"Neonatal ovarian cysts may cause pain, irritability, vomiting, fever and abdominal distension. Peritonitis, anemia due to intracystic hemorrhage, fetal tachycardia due to peritoneal irritation or anemia, and sudden infant death syndrome may also occur." Before I scare everyone, they don't KNOW what causes SIDS. If they did, it wouldn't be called SIDs, it would be called whatever-it's-caused-by. But needless to say, this requires some extra monitoring and caution. When she gets a fever, even a low grade one, we're monitoring it. When her stomach gets bloated (which is completely normal when a newborn eats), we're watching to make sure it goes down within a reasonable period of time. When she's crying, we're quickly running through everything to try to resolve it, because if we suspect it's caused by intractable pain, we're on our way to the ER.
Here's What This Means For Us
Since we know about her cysts, we can keep an eye on them.
Her first ultrasound (before she was born) showed a 7cm cyst. Her last ultrasound (about a 10 days ago) showed a 4x5cm cyst and a bunch of small ones where the 7cm one used to be. We're taking the conservative approach and watching and waiting. We need to go in every 4-6 weeks to monitor them. The hospital for the ultrasound is in Tacoma - about 45 minutes away from home - and we need to keep her NPO (nothing by mouth) for 4 hours before hand.
Though we know they aren't hurting her, it's far from 'fun' to hold her down while she screams in hunger and confusion on the ultrasound table...for over an hour... (They finally let me crawl up on the table and feed her as they tried to finish up their imaging...I get cranky if I go 4 hours without eating or drinking. I can't imagine how it must feel to a then-1-month-old! But I digress...)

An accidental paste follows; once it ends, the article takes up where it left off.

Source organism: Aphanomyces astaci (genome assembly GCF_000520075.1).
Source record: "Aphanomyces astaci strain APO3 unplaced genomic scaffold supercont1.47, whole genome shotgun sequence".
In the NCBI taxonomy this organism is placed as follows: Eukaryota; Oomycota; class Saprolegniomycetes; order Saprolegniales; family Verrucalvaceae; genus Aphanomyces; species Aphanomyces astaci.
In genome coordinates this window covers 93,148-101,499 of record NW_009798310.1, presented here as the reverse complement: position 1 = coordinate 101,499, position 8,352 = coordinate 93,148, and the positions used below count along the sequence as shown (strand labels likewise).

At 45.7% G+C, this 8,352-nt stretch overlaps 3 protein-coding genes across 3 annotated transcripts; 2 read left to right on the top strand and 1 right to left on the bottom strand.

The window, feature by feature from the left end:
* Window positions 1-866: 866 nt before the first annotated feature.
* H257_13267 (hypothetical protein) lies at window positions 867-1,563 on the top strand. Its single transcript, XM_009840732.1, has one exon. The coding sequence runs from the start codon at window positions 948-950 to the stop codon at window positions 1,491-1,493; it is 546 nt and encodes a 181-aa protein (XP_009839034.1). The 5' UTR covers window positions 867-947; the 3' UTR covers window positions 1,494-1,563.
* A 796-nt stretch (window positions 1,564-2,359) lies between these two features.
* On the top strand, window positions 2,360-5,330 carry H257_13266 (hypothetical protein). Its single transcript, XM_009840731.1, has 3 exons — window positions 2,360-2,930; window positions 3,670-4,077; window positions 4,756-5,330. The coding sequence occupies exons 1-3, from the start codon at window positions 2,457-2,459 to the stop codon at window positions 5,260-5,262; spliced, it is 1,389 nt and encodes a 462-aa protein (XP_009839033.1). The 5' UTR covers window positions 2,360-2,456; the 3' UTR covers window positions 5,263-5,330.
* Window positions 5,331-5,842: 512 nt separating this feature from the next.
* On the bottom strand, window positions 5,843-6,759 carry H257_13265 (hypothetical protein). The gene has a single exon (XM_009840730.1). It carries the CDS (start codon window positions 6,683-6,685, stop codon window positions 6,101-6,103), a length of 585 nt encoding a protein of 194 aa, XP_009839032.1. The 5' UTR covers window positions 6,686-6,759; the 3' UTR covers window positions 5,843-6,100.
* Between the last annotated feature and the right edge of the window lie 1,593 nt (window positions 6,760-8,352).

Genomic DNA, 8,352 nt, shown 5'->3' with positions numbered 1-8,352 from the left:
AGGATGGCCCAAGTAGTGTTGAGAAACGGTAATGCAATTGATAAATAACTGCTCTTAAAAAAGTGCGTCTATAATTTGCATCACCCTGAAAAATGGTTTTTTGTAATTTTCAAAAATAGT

So, here's where the conundrum lies - Small cysts studied usually shrink on their own. About 1/2 of the large cysts in the USA study (which only included 14 patients in 2 hospitals) required removal of the ovary due to torsion within the first 10 days of life. So we are somewhere in the middle right now. She still has a large simple cysts, but it's possible it's shrinking on its own.
We are banking on that. Only time will tell. I hate to put all my eggs in one basket, but this is really the direction things take... Let's not find out if she Keloids too, please.
Now, when I had issues with my cysts I was older. I could tell folks what was happening. I could tell them my back hurt, my stomach hurt, I was nauseated, etc...
We have just become Beanie Girl's translators. This makes things like childcare a bit more challenging. Babies cry (seemingly) inconsolably for LOTS of reasons. But we don't need our sitters to 'tough it out'. We need them to call us if they can't discover the cause of the tears. Torsion, left unchecked, can quickly become a life-threatening situation - especially in someone so little.
All of those could mean big things for her.
|A Bean and her Boxer
"I talked to the Radiologist after they talked to you and she said she was relieved. She said [Beanie Girl] has the perfect mom for her condition." - Dr. Awesome, Beanie Girl's Pediatrician, today.Okay, let's talk turkey here.
|Out and about on a rough day
And, whatever form or path this journey take - we'll be there for Beanie Girl.
After all, she's our Impossible Girl.
*Bonus points for those who understand the DW reference.*